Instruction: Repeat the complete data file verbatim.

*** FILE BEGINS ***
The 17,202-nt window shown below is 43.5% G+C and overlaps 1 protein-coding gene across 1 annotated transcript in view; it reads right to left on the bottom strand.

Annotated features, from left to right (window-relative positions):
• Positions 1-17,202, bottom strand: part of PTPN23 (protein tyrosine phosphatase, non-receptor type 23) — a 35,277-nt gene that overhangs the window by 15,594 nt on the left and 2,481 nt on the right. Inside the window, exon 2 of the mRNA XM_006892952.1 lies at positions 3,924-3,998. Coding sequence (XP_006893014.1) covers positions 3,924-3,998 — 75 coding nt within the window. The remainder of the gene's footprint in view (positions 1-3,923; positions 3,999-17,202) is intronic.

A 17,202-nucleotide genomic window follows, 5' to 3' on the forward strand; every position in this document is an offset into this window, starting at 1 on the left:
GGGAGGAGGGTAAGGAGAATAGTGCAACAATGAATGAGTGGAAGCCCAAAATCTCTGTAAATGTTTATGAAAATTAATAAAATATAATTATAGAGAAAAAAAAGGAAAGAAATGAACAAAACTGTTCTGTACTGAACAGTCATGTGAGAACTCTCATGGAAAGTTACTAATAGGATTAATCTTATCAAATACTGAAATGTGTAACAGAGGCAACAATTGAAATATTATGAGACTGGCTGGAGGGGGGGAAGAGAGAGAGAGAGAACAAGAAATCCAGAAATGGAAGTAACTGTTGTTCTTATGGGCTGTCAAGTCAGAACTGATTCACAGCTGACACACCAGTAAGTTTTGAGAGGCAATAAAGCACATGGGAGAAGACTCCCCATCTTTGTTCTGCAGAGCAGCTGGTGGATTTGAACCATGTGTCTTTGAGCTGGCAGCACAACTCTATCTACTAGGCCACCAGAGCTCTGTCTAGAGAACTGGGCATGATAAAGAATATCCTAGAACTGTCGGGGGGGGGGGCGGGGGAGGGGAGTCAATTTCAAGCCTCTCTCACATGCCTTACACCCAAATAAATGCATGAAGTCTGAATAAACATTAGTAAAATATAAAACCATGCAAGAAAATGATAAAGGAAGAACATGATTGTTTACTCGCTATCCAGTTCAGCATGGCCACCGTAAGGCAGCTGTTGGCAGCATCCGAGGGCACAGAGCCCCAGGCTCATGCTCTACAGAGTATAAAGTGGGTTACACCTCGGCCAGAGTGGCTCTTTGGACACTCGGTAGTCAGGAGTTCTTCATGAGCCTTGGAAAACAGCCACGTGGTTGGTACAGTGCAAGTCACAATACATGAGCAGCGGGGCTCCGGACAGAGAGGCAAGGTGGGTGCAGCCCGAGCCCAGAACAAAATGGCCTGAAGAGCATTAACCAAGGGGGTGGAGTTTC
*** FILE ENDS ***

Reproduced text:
The 17,202-nt window shown below is 43.5% G+C and overlaps 1 protein-coding gene across 1 annotated transcript in view; it reads right to left on the bottom strand.

Annotated features, from left to right (window-relative positions):
• Positions 1-17,202, bottom strand: part of PTPN23 (protein tyrosine phosphatase, non-receptor type 23) — a 35,277-nt gene that overhangs the window by 15,594 nt on the left and 2,481 nt on the right. Inside the window, exon 2 of the mRNA XM_006892952.1 lies at positions 3,924-3,998. Coding sequence (XP_006893014.1) covers positions 3,924-3,998 — 75 coding nt within the window. The remainder of the gene's footprint in view (positions 1-3,923; positions 3,999-17,202) is intronic.

A 17,202-nucleotide genomic window follows, 5' to 3' on the forward strand; every position in this document is an offset into this window, starting at 1 on the left:
GGGAGGAGGGTAAGGAGAATAGTGCAACAATGAATGAGTGGAAGCCCAAAATCTCTGTAAATGTTTATGAAAATTAATAAAATATAATTATAGAGAAAAAAAAGGAAAGAAATGAACAAAACTGTTCTGTACTGAACAGTCATGTGAGAACTCTCATGGAAAGTTACTAATAGGATTAATCTTATCAAATACTGAAATGTGTAACAGAGGCAACAATTGAAATATTATGAGACTGGCTGGAGGGGGGGAAGAGAGAGAGAGAGAACAAGAAATCCAGAAATGGAAGTAACTGTTGTTCTTATGGGCTGTCAAGTCAGAACTGATTCACAGCTGACACACCAGTAAGTTTTGAGAGGCAATAAAGCACATGGGAGAAGACTCCCCATCTTTGTTCTGCAGAGCAGCTGGTGGATTTGAACCATGTGTCTTTGAGCTGGCAGCACAACTCTATCTACTAGGCCACCAGAGCTCTGTCTAGAGAACTGGGCATGATAAAGAATATCCTAGAACTGTCGGGGGGGGGGGCGGGGGAGGGGAGTCAATTTCAAGCCTCTCTCACATGCCTTACACCCAAATAAATGCATGAAGTCTGAATAAACATTAGTAAAATATAAAACCATGCAAGAAAATGATAAAGGAAGAACATGATTGTTTACTCGCTATCCAGTTCAGCATGGCCACCGTAAGGCAGCTGTTGGCAGCATCCGAGGGCACAGAGCCCCAGGCTCATGCTCTACAGAGTATAAAGTGGGTTACACCTCGGCCAGAGTGGCTCTTTGGACACTCGGTAGTCAGGAGTTCTTCATGAGCCTTGGAAAACAGCCACGTGGTTGGTACAGTGCAAGTCACAATACATGAGCAGCGGGGCTCCGGACAGAGAGGCAAGGTGGGTGCAGCCCGAGCCCAGAACAAAATGGCCTGAAGAGCATTAACCAAGGGGGTGGAGTTTC